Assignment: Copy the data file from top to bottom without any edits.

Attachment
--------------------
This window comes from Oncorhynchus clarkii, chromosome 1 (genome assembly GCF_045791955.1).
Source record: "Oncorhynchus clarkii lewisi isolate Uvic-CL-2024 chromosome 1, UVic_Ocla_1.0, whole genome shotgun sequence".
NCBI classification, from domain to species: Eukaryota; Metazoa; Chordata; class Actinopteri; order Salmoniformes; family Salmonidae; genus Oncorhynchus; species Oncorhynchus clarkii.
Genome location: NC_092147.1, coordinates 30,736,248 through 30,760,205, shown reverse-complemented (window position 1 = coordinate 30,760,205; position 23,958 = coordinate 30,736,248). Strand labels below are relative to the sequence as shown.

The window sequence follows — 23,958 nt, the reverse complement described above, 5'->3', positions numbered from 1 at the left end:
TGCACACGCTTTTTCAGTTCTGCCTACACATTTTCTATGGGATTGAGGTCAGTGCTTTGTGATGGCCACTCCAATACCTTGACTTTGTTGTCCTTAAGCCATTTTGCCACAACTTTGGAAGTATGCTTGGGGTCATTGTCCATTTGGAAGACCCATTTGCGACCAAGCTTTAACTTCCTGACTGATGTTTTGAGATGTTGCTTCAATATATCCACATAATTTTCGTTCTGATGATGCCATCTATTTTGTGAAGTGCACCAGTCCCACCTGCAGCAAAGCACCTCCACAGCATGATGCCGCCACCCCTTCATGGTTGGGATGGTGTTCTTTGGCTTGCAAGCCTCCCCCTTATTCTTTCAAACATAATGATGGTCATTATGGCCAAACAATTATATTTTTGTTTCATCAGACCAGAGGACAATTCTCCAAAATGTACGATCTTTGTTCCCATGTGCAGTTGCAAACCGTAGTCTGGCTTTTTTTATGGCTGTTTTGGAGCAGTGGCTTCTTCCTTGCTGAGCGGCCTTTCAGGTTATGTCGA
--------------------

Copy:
This window comes from Oncorhynchus clarkii, chromosome 1 (genome assembly GCF_045791955.1).
Source record: "Oncorhynchus clarkii lewisi isolate Uvic-CL-2024 chromosome 1, UVic_Ocla_1.0, whole genome shotgun sequence".
NCBI classification, from domain to species: Eukaryota; Metazoa; Chordata; class Actinopteri; order Salmoniformes; family Salmonidae; genus Oncorhynchus; species Oncorhynchus clarkii.
Genome location: NC_092147.1, coordinates 30,736,248 through 30,760,205, shown reverse-complemented (window position 1 = coordinate 30,760,205; position 23,958 = coordinate 30,736,248). Strand labels below are relative to the sequence as shown.

The window sequence follows — 23,958 nt, the reverse complement described above, 5'->3', positions numbered from 1 at the left end:
TGCACACGCTTTTTCAGTTCTGCCTACACATTTTCTATGGGATTGAGGTCAGTGCTTTGTGATGGCCACTCCAATACCTTGACTTTGTTGTCCTTAAGCCATTTTGCCACAACTTTGGAAGTATGCTTGGGGTCATTGTCCATTTGGAAGACCCATTTGCGACCAAGCTTTAACTTCCTGACTGATGTTTTGAGATGTTGCTTCAATATATCCACATAATTTTCGTTCTGATGATGCCATCTATTTTGTGAAGTGCACCAGTCCCACCTGCAGCAAAGCACCTCCACAGCATGATGCCGCCACCCCTTCATGGTTGGGATGGTGTTCTTTGGCTTGCAAGCCTCCCCCTTATTCTTTCAAACATAATGATGGTCATTATGGCCAAACAATTATATTTTTGTTTCATCAGACCAGAGGACAATTCTCCAAAATGTACGATCTTTGTTCCCATGTGCAGTTGCAAACCGTAGTCTGGCTTTTTTTATGGCTGTTTTGGAGCAGTGGCTTCTTCCTTGCTGAGCGGCCTTTCAGGTTATGTCGA